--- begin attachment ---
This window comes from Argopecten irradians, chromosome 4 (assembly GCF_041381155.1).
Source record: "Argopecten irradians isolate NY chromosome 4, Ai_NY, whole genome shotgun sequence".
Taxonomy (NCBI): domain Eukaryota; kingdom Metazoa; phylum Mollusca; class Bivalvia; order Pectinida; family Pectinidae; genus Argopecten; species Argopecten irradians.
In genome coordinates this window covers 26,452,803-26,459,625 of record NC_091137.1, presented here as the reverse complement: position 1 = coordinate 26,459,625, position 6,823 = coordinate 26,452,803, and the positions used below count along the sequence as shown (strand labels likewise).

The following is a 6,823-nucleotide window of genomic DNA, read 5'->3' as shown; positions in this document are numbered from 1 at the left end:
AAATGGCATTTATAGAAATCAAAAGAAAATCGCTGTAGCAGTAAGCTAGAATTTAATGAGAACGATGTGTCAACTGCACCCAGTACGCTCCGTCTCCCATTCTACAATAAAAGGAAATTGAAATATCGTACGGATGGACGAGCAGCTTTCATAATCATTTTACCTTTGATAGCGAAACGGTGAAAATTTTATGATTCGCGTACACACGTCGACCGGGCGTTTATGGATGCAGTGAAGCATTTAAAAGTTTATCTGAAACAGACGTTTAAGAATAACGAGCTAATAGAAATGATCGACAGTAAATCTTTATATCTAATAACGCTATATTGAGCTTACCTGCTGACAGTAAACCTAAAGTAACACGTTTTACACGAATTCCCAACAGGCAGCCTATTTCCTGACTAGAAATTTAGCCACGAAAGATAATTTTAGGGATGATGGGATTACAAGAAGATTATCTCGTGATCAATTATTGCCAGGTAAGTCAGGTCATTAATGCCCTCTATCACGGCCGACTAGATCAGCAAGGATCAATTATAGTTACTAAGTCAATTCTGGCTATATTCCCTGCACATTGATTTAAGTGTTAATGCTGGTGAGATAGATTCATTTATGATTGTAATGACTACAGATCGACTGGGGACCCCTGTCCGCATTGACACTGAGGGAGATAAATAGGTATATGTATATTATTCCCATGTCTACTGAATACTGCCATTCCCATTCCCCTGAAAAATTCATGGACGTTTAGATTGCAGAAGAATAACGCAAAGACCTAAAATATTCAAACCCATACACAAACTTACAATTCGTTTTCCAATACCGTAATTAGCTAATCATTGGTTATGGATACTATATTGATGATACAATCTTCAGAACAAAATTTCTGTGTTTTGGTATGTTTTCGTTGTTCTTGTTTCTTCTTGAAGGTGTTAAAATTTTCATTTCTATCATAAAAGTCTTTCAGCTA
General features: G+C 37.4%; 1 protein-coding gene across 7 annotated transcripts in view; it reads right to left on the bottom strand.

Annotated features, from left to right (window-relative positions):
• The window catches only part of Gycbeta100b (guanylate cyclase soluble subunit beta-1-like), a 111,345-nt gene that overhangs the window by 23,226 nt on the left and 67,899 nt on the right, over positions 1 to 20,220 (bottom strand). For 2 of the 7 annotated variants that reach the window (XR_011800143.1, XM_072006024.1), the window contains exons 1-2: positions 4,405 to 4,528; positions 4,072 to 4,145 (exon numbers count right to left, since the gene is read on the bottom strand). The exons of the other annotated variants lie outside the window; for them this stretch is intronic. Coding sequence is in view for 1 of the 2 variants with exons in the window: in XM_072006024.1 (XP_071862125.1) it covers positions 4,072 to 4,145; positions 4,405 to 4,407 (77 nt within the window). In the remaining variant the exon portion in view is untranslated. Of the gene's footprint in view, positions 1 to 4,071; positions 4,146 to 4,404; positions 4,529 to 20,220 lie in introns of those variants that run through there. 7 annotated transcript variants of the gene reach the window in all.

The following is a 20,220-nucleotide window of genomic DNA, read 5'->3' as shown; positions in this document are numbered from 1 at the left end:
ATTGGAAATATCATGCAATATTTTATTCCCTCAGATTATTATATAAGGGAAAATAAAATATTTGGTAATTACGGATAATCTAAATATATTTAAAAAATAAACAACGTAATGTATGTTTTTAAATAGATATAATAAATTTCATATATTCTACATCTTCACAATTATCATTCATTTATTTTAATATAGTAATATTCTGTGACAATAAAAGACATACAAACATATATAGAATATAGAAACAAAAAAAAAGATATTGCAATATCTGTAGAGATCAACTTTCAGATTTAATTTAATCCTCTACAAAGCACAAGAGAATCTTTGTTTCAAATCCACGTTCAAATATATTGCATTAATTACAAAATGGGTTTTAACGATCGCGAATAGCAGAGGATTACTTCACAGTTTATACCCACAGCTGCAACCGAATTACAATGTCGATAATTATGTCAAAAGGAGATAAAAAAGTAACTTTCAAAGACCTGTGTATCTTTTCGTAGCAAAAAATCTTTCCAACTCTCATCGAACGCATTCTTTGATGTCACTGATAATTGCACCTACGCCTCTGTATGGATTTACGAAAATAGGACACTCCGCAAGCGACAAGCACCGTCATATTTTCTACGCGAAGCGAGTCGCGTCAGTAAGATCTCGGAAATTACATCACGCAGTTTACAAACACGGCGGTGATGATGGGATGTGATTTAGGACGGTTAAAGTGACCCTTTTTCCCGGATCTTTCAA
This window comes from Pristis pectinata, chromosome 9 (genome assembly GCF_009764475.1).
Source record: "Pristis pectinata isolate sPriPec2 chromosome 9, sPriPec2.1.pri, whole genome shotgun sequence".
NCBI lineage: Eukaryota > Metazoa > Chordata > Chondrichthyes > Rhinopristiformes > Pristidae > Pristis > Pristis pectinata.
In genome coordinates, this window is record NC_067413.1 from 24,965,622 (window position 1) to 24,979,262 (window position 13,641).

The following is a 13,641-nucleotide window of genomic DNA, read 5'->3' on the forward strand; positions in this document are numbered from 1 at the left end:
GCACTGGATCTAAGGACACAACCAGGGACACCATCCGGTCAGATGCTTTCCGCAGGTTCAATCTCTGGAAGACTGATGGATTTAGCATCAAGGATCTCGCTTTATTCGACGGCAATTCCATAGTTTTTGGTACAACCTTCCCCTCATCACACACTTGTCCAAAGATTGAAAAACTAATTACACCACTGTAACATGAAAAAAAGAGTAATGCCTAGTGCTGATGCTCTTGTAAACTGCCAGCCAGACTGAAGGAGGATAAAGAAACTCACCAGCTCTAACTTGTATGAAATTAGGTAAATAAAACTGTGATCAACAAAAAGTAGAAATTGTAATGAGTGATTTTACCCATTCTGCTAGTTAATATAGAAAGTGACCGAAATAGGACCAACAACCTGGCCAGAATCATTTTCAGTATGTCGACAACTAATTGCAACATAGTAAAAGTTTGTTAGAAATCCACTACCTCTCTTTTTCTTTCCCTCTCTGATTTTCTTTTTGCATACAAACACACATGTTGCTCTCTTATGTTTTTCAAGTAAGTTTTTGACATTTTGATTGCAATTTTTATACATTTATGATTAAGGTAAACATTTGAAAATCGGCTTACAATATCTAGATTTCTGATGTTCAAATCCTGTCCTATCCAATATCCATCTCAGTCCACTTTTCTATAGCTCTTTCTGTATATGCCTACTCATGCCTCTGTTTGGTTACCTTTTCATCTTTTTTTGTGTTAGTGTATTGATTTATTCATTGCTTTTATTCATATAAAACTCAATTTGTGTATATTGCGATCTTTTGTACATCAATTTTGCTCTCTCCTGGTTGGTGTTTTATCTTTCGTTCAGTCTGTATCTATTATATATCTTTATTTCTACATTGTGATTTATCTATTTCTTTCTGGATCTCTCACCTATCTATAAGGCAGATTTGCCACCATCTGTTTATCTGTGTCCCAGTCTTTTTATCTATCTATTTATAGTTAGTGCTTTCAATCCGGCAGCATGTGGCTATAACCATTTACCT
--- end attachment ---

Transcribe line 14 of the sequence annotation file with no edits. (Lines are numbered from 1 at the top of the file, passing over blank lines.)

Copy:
NCBI lineage: Eukaryota > Metazoa > Chordata > Chondrichthyes > Rhinopristiformes > Pristidae > Pristis > Pristis pectinata.